Displaced by conflict, Libyan students fear for their future

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Displaced Libyan students from areas of clashes between Haftar's self-styled Libyan National Army and forces loyal to the unity government, attend a lesson at a school on the southern outskirts of the capital Tripoli on May 20, 2019. (AFP)
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Displaced Libyan students from areas of clashes between Haftar's self-styled Libyan National Army and forces loyal to the unity government, attend a lesson at a school on the southern outskirts of the capital Tripoli on May 20, 2019. (AFP)
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Displaced Libyan students from areas of clashes between Haftar's self-styled Libyan National Army and forces loyal to the unity government, attend a lesson at a school on the southern outskirts of the capital Tripoli on May 20, 2019. (AFP)
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Displaced Libyan students from areas of clashes between Haftar's self-styled Libyan National Army and forces loyal to the unity government, attend a lesson at a school on the southern outskirts of the capital Tripoli on May 20, 2019. (AFP)
Updated 24 May 2019
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Displaced by conflict, Libyan students fear for their future

  • “We’ve fallen behind... and I don’t even know where we will sit our final exams..." one high school student said
  • More than 75,000 people have been driven from their homes in the latest fighting

TRIPOLI: The fight for control of Libya’s capital is depriving tens of thousands of pupils of their education, with high school students displaced by the violence fretting about their future.
“We’ve fallen behind... and I don’t even know where we will sit our final exams or how they will calculate my grades,” said Mayar Mostafa, a teenager in her last year of high school.
Mostafa said the fighting has forced her and her family to flee their home in a southern Tripoli suburb, while her school has shut its doors.
All this has left her “psychologically stressed out,” she lamented.
Mostafa is among those who are living in limbo — not knowing when they will be able to resume their studies to salvage the school year, or when life as a whole might return to normal.
On April 4, strongman Khalifa Haftar launched an offensive to seize the capital Tripoli and unseat the internationally-recognized Government of National Accord (GNA).
More than 75,000 people have been driven from their homes in the latest fighting and 510 have been killed, according to the World Health Organization.
More than 2,400 have also been wounded, while 100,000 people are feared trapped by the clashes raging on the capital’s outskirts.
Fighting between Haftar’s self-styled Libyan National Army and forces loyal to the GNA continues to rage south of Tripoli, and the UN envoy has warned of a “long and bloody war.”
Mostafa remembers the day the fighting erupted, saying she was woken by “the deafening sound of machine-gun fire and cannons.”
“We had to flee our home in the midst of a decisive school year,” she said.
“I was planning to go to university next year... Now I don’t know my fate.”
According to the UN’s agency for children, UNICEF, the fighting is “directly affecting some 122,088 children.”
“The academic year has been suspended in all schools in conflict-affected areas, and seven schools are currently sheltering displaced families,” UNICEF said last month.
It noted that an “attack on an education warehouse destroyed 5 million schoolbooks and national school exam results” in April.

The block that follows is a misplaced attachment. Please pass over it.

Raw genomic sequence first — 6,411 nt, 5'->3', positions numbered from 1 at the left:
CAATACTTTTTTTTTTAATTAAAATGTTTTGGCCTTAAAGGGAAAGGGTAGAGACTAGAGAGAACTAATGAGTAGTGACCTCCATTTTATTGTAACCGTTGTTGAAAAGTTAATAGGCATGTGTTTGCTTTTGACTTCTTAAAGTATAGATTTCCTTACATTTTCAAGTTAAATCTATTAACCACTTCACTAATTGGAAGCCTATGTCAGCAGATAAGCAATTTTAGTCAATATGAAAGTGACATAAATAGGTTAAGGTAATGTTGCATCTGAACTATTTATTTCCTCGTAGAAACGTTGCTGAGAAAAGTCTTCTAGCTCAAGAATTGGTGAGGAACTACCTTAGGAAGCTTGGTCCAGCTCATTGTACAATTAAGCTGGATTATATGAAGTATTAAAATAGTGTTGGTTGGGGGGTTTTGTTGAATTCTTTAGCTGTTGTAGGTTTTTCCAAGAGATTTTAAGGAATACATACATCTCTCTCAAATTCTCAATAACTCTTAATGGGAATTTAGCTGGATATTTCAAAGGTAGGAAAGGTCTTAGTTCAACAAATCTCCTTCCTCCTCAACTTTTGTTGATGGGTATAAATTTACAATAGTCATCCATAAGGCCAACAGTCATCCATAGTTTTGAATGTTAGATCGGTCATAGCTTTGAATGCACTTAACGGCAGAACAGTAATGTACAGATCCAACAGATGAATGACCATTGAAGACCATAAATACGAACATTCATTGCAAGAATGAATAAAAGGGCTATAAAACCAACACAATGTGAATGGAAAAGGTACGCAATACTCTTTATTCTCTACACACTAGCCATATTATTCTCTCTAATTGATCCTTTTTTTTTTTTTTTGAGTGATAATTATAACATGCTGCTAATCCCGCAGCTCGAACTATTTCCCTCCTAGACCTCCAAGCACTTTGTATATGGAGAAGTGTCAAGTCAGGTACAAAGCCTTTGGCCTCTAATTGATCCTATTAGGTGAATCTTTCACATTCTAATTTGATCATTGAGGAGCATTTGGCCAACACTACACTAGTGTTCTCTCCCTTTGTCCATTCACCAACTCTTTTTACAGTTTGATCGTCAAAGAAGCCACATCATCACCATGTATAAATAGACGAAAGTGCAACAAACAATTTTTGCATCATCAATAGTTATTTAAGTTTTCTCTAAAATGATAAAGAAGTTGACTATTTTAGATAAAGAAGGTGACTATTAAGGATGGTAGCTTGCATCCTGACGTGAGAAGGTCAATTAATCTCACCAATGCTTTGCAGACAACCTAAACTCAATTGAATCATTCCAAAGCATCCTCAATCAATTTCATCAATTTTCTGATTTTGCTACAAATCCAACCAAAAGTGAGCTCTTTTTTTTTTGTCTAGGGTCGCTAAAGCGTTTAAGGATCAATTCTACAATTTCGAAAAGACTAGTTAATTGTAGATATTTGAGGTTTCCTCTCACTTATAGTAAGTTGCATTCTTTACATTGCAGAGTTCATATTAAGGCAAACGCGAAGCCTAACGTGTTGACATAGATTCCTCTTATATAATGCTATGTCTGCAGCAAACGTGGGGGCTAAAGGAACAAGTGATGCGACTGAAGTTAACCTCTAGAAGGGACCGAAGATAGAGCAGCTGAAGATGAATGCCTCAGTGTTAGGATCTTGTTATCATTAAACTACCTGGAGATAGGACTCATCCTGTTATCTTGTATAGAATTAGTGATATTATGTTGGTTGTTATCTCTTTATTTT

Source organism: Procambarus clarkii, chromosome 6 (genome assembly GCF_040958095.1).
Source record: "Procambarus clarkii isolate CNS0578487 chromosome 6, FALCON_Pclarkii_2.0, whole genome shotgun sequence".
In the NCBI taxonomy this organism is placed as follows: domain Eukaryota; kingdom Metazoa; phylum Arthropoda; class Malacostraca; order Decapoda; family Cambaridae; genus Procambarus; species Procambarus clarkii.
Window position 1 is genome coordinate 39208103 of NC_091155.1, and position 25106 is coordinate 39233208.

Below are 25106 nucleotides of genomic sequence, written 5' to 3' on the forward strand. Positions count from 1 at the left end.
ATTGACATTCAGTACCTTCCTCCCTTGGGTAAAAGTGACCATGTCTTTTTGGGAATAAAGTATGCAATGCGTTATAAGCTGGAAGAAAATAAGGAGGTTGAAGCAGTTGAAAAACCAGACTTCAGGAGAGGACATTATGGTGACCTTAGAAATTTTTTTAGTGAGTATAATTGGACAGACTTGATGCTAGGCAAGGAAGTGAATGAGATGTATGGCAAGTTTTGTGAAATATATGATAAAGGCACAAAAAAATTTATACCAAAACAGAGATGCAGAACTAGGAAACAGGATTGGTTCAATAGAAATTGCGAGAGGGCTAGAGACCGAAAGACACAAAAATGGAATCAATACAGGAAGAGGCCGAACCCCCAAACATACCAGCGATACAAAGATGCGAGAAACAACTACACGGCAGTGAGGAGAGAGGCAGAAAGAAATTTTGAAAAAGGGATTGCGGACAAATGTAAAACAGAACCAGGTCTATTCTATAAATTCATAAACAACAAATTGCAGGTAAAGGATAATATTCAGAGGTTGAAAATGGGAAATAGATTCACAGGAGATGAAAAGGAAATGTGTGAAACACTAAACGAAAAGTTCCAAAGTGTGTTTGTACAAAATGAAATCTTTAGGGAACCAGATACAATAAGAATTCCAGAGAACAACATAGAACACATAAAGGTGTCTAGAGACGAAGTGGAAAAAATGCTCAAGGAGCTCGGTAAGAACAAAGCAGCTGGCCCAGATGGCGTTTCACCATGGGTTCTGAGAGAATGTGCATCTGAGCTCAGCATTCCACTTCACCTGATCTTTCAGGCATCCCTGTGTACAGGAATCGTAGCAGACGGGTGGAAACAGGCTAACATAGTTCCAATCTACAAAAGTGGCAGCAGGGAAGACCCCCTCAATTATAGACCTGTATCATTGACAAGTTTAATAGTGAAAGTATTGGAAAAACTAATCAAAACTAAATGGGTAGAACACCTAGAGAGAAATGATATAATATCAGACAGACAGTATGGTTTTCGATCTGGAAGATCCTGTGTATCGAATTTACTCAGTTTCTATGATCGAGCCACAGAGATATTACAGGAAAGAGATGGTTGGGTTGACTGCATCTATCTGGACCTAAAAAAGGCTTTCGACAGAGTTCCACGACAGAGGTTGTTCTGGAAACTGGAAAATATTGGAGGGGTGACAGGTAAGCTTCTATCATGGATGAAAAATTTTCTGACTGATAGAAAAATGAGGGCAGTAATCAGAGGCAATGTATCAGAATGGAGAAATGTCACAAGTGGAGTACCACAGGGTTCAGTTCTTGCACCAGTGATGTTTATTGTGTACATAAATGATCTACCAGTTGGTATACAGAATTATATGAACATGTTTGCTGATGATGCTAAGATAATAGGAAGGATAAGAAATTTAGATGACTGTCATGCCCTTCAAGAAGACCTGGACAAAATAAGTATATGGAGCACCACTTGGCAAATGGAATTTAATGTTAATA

In many schools classes are suspended because teachers have been trapped by fighting and are unable to reach work.
According to Rachad Bader, the head of a crisis cell set up by the Libya’s education ministry, “most schools in Tripoli have remained open,” despite the violence.
“But that is not the case for schools in Ain Zara and Abou Slim” in the southern suburbs of the capital, he said.
These “are the areas hardest hit by the military operations,” Bader added.
“I hope that the fighting will stop soon, otherwise we will have to look for alternatives for displaced children so that they won’t have to loose their school year,” he said.
The education ministry has given time off to teachers and students for the holy Muslim fasting month of Ramadan which began on May 6, hoping that by the end of that period fighting will have abated.
Meanwhile, in areas of Tripoli spared by the conflict, teachers have banded together to give free remedial classes during Ramadan to students displaced by the violence.
“It is generous on their part, knowing that they have sacrificed their Ramadan holiday to help us catch up,” said Mostafa, who along with 25 other students is taking maths classes.
“We are really grateful for their help in such difficult times,” she said.
But she is still afraid that she will not get good grades in her final exams.
English teacher Gofran Ben Ayad says the impromptu teaching initiative is key for the students.
“What is remarkable is that most of these students are brilliant and have shown that despite the psychological trauma they have suffered and their forced displacement, they are still able to learn,” she said.
Ahmad Bashir said he found out about the catch-up lessons through the Internet and “didn’t waste time” in registering for classes.
“My high school — the Khaled Ben Al-Walid in Ain Zara — has been closed for six weeks, and this is a decisive year,” he said.
“I don’t know what my future will be like after this war,” added Bashir, who like Mostafa is in his last year of high school.
He hopes the education ministry “will be understanding” in the timing of end-of-year exams, and take into account the plight of displaced students.


‘Hypocrite’ Rouhani rejects war as Iran’s drones target Saudi civilians

Updated 19 June 2019
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‘Hypocrite’ Rouhani rejects war as Iran’s drones target Saudi civilians